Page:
Ratio ummm maybe 8? I don’t know because I am louder than him?
Attack Time and Release Time all the way off to the left
uncheck the boxes

Then Amplify?

Anything else?

Not an Iphone lol a really old phone. I think LG G6 it was awhile ago.

I would have to figure out Level Speech 2 I don’t know anything about it.

Hopefully I attached it properly

I think that’s just his voice. He may be a smoker with a slightly husky voice, but his sibilants seem to sound OK. You can hear the phone/recording software struggling to keep his voice level and even. His background hash level comes and goes.

Attached some first-pass processing.

I think I can do a little better and there’s one tool I can’t find. The down side is you need to apply a complex pile of corrections only when he talks. Bring extra coffee.

He sounds like he’s standing next to a dot-matrix printer. Zeeee. Zeeeee. Zeeeee.

I’ll post the correction list in the morning.


Okay yeah that sounds better. So how did you do that or what can I do?

Most of the room-reverb, (which is reducing intelligibility), is in the bass range, (<222Hz).
So, IMO, cut back as much bass as you dare before compressing …

So are you saying right now the bass is around 222 Hz and needs to be lowered OR 222Hz is where I want to put it at?
Okay so under effects I see bass and treble.
It is at 0db is it better to go positive number or negative db?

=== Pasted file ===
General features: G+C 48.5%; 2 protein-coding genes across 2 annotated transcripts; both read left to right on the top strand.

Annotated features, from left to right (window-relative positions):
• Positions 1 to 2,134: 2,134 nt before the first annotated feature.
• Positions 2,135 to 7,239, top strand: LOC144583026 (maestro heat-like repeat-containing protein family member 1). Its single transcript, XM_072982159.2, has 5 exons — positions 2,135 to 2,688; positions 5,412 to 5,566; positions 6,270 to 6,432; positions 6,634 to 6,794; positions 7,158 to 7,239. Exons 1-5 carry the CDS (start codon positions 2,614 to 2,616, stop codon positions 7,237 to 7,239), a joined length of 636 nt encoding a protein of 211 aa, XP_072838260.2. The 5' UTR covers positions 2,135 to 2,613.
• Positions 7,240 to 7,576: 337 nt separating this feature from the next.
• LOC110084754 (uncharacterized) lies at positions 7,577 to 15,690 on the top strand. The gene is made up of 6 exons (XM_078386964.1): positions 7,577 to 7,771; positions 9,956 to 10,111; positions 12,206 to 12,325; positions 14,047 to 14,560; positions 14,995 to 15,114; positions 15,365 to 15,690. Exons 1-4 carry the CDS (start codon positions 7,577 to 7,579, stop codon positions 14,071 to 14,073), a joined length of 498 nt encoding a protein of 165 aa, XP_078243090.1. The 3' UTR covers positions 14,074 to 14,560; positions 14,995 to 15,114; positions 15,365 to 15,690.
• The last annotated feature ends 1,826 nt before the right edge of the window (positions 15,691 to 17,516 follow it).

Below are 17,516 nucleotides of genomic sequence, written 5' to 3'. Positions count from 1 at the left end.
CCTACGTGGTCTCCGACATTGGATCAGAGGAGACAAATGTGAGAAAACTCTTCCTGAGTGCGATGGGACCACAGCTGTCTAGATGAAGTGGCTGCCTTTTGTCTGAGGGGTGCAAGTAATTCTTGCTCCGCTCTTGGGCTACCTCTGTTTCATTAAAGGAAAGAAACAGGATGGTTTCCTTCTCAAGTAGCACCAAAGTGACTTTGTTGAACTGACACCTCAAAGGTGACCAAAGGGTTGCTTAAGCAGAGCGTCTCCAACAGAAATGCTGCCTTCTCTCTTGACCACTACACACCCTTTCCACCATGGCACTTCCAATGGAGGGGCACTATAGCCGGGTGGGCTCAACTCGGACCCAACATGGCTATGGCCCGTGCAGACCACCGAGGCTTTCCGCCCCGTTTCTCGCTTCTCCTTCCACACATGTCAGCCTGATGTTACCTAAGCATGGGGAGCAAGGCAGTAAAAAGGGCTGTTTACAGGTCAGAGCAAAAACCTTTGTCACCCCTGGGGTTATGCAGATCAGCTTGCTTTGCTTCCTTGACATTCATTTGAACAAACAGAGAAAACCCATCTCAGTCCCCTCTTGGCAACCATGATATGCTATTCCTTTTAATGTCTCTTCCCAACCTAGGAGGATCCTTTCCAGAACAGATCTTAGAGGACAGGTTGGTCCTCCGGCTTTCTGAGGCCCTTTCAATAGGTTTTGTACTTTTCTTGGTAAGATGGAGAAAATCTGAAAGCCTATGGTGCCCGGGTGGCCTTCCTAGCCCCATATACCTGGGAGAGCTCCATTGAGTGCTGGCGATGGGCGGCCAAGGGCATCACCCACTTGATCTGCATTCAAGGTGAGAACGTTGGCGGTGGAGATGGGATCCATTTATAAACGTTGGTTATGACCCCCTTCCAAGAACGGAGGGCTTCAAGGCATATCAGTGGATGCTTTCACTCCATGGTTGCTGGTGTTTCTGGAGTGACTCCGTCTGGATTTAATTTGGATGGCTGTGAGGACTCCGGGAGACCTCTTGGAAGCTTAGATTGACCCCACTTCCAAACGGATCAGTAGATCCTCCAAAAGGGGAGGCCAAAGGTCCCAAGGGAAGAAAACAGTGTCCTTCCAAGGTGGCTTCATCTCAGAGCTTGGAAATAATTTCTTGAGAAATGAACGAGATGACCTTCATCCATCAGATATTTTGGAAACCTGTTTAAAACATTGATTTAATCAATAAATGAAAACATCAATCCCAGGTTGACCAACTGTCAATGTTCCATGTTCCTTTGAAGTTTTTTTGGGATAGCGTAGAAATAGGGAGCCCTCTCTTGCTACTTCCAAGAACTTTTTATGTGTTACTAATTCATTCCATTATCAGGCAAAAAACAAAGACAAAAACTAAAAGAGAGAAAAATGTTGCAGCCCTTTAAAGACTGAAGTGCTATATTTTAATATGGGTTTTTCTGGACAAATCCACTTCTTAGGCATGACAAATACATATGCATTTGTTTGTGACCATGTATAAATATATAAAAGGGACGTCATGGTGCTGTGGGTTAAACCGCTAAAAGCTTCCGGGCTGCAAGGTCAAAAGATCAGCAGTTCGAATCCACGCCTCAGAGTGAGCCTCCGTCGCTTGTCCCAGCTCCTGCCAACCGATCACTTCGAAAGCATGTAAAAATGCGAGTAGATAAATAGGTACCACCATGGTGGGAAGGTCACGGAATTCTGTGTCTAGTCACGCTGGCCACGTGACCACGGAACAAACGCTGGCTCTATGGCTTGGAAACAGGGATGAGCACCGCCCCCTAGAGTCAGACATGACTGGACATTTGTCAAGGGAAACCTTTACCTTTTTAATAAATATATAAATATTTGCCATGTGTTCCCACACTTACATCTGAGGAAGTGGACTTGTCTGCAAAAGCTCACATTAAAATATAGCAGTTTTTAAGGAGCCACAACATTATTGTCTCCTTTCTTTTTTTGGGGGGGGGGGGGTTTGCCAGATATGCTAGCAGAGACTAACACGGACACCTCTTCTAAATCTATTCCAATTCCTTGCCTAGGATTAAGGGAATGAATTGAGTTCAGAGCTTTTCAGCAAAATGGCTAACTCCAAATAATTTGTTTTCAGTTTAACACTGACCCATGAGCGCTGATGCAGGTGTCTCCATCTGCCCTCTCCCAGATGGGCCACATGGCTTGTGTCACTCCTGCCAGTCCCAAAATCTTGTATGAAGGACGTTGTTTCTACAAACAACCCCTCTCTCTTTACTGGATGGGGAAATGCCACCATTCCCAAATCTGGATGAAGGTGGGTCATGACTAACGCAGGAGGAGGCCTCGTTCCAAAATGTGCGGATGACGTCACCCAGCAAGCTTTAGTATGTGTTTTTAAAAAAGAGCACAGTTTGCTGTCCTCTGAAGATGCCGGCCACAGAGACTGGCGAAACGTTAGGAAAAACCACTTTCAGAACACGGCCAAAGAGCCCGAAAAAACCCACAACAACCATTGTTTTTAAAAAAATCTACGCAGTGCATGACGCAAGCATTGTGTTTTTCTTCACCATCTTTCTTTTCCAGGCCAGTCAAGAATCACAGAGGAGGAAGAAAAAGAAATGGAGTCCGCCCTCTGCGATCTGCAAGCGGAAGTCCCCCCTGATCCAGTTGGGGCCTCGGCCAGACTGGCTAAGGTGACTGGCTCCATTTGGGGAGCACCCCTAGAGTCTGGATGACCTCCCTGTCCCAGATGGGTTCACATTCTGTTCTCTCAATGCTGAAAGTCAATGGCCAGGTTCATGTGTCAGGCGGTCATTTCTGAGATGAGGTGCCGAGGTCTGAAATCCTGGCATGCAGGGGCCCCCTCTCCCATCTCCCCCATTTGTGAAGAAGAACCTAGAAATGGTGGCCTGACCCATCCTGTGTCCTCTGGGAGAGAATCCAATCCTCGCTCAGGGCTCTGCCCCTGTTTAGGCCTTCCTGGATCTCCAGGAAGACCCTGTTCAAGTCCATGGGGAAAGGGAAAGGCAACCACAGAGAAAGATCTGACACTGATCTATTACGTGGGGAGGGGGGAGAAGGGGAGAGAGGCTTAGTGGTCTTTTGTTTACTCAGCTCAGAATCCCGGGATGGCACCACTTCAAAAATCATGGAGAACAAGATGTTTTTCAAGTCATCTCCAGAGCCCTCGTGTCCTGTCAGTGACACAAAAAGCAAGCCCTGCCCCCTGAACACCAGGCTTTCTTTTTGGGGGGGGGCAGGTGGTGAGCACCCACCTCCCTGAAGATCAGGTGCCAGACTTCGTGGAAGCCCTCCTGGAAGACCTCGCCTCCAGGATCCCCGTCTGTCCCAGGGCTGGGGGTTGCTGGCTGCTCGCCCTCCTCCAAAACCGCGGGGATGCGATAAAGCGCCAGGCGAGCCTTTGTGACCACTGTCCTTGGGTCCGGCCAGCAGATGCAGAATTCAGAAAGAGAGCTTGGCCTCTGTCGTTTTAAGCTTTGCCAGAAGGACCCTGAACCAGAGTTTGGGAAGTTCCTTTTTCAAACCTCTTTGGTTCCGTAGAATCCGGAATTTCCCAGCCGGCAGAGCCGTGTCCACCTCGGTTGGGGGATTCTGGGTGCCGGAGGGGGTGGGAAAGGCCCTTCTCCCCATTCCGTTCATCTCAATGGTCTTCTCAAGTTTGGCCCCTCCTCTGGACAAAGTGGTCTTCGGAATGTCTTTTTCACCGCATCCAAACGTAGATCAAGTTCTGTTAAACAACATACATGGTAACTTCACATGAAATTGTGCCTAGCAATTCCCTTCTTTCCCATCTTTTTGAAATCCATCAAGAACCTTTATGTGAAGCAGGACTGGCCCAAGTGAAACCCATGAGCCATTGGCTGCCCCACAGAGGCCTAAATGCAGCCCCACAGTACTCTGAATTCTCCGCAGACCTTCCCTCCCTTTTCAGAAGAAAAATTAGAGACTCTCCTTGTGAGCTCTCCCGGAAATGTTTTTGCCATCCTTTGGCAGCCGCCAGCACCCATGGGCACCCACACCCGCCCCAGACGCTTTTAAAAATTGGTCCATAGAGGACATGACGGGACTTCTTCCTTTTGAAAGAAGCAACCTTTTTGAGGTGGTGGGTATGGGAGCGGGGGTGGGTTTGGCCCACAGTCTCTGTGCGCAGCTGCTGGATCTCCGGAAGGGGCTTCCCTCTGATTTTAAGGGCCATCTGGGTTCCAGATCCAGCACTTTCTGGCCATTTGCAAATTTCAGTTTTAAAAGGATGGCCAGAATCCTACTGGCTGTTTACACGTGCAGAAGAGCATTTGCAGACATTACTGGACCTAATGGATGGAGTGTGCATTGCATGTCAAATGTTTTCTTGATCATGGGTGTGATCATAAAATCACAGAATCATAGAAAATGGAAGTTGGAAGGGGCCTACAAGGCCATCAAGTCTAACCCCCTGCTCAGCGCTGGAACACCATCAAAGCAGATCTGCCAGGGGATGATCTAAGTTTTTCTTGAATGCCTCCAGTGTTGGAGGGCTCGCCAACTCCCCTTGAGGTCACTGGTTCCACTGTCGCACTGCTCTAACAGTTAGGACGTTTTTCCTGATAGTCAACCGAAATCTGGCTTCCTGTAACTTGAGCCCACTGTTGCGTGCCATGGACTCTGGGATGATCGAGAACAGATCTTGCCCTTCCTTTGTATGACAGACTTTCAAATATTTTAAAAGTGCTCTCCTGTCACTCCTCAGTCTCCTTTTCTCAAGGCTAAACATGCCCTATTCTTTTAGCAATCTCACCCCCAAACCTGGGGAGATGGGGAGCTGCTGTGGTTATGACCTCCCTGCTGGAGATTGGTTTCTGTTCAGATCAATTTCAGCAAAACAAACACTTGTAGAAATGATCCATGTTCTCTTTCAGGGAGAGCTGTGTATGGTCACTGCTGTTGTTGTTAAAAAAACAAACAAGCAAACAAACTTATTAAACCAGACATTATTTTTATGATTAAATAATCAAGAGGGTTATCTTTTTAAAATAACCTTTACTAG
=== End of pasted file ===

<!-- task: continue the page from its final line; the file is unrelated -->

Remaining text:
Do I do it to the full file or just when he talks?

Smh I didn’t have it highlighted so it’s not at zero. It’s at -21

IMO remove everything below ~222Hz. Cutting the bass like that loses gravitas, but gains intelligibility.

There is also a graphic equalizer …

IMO apply the bass-cut equalization to the entire file,
then apply a compressor, (to the entire file).

You could manually separate-out the interviewee responses onto another track and process them separately ,
but that would be time-consuming, and where they join your speech would probably be conspicuous.

I have no idea what I’m looking at or what to do. I go under effects to base and trouble and it only is in DB’s. I go to the graphic EQ like your thing said and I just see a bunch of bars. I don’t see where the base is. I don’t see where the 222hz would be. I tried to attach a picture and it said the file’s too big. It’s just one picture of my computer screen.

I guess Walmart already writing this. I can ask about the compressor. How I usually do compressor is. I look for the quietest voice and I get the average of the quietest voice And I put the threshold at that. I leave the noise floor in the middle. If there’s a big separation between the volumes of the two people all put the ratio closer to the right. I leave a tact time and release time all the way to the left and I don’t click on the two things on the bottom.

I’m using an old version of Audacity,
“RMS Normalize” is now a native effect …
LevelSpeech2 compressor-limiter is not native: it’s a plugin you have to install into Audacity.

Drag Racing.gif

IIRC the brief was just to make the interviewee louder&clearer for transcription, (rather than broadcast), purposes.